Police conduct drill at BP High School

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Alfonso Valdez, Garfield High Class of 1950, remembers earthquake drills, fire drills, and even air raid drills. Friday, Valdez volunteered at Buena Park High School to help with an “active shooter incident drill,” something he never thought would be necessary.

“It’s terrible…the need for these sorts of things. But you have to prepare to avoid, he said.”

Alfonso Valdez, Garfield High Class of 1950, remembers earthquake drills, fire drills, and even air raid drills. Friday, Valdez volunteered at Buena Park High School to help with an “active shooter incident drill,” something he never thought would be necessary.

“It’s terrible…the need for these sorts of things. But you have to prepare to avoid, he said.”

The Buena Park Police Department and Orange County Fire Authority came together on Friday morning, to “rehearse” the procedure and protocol in the event of an active shooter on school grounds.

Using Buena Park High School as the site for the drill, it was the first of its kind to be performed at an Orange County high school.

Buena Park students were on spring break during the exercise, keeping them out of harm’s way and safe from accidents, as explained by Bret Carter, SWAT hostage negotiator. Using M16 assault rifles adapted to fire blanks, Carter played the part of one of two “active shooters” in the drill.

Initiating the start of the simulation with two shots, Carter and his counterpart entered the home economics room, filled with approximately 25 volunteers. Acting as students, teachers, and eventual patients, the volunteers, teenage Police Explorers and Citizens Assisting Police (CAP), were directed to “be realistic.”

Cries, pleas for help, and convincing shrieks could be heard coming from the classrooms.  Marisal DeLeon, 18-year-old Buena Park High School student and police explorer volunteer, says the shooter imitation doesn’t scare her.

“I get to help my community, and represent the city. It’s important… it allows the police and fire department to better understand the school and how to navigate in this situation.”

Captain Steve Concialdi says that this kind of drill has been in the works for years. The 1999 Columbine High School massacre saw numerous students who bled to death, as did many shooting incidents that followed. Concerned that gunshot patients die within 15 to 30 minutes, the Orange County Fire Authority bought individual trauma kits for every on-duty fire personnel to bring to the scene, with a grant they received.

The Orange County Police Sheriff Association (OCPSA) approved a change in policy allowing firefighters and paramedics to go down range into the “warm zone” with protection of law enforcement. Law enforcement provides 360-degree protection around firefighters and paramedics, called “forced protection.”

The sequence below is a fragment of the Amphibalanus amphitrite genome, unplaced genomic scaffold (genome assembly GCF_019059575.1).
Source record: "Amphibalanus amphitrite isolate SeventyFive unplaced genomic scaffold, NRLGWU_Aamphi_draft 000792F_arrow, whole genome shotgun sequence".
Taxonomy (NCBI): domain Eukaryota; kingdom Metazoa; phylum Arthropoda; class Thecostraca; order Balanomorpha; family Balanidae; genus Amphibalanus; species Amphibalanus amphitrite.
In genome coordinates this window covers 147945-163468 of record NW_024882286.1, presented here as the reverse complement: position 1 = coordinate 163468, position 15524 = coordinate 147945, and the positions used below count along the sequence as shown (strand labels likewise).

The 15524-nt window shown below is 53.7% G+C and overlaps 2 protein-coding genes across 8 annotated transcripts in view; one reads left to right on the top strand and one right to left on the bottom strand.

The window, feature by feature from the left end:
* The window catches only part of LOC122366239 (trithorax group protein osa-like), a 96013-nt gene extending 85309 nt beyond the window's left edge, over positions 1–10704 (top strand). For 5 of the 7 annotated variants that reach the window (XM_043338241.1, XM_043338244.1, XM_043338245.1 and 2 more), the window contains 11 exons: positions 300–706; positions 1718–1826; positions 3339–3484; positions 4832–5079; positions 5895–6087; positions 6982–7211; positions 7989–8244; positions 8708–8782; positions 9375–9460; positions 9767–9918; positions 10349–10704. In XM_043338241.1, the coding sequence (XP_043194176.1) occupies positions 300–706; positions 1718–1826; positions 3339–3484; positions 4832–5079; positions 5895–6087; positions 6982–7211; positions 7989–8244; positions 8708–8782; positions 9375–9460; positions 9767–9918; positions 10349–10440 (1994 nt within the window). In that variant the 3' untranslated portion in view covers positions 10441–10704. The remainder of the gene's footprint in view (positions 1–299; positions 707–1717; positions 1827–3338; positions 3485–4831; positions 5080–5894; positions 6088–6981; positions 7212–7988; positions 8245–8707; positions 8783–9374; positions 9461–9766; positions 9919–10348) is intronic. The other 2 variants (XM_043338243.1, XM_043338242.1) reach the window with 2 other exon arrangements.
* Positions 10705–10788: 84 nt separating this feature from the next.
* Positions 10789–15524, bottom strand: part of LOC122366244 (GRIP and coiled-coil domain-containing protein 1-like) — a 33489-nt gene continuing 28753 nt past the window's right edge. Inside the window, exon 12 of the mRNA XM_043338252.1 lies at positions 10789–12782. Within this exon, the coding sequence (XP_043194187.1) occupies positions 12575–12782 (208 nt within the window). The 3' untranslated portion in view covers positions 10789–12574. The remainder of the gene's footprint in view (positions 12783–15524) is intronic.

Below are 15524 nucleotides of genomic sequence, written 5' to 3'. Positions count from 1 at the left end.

Allowing the firefighters to enter the scene earlier than in past situations, the Orange County Fire Authority has trained all 1,000 firefighters over the last 18 months.

A fairly new concept, the fire department is now cross-trained with the police department to treat injured at the scene. Captain Concialdi describes this integration as “cutting edge.”

Orange County is one of few counties in the nation doing this sort of synthesis.

Captain Rocha, Fullerton Fire Department, says the drill allows “all different agencies to get all of the players involved… to run through the motions, provide the best service, and integrate smoothly.”

Local hospitals were also involved in the drill, in an attempt to better prepare for a multiple-victim situation, scattering patients across the county.

James Brandstetter, tactical dispatcher, explains his role as the liaison between the SWAT team and the commanders, relaying decisions and calls to the team, and communicating back to officers.

“It’s important to rehearse…to be clear and understand commands.”

Observing the drill, Kelvin Tsunezumi, assistant superintendent of the Buena Park Elementary School District, applauds the proactive drill, admitting that the threat of an active shooting on campus is something that everyone is worried about.

“It’s a matter of practicing what we need to do. If we don’t practice, we don’t know what we are doing right, and what we are doing wrong.”

The Orange County Fire Authority says they plan to continue these mock-scenarios throughout the county, forming a rotation of practicing regions, for the most effective multi-agency coordination.

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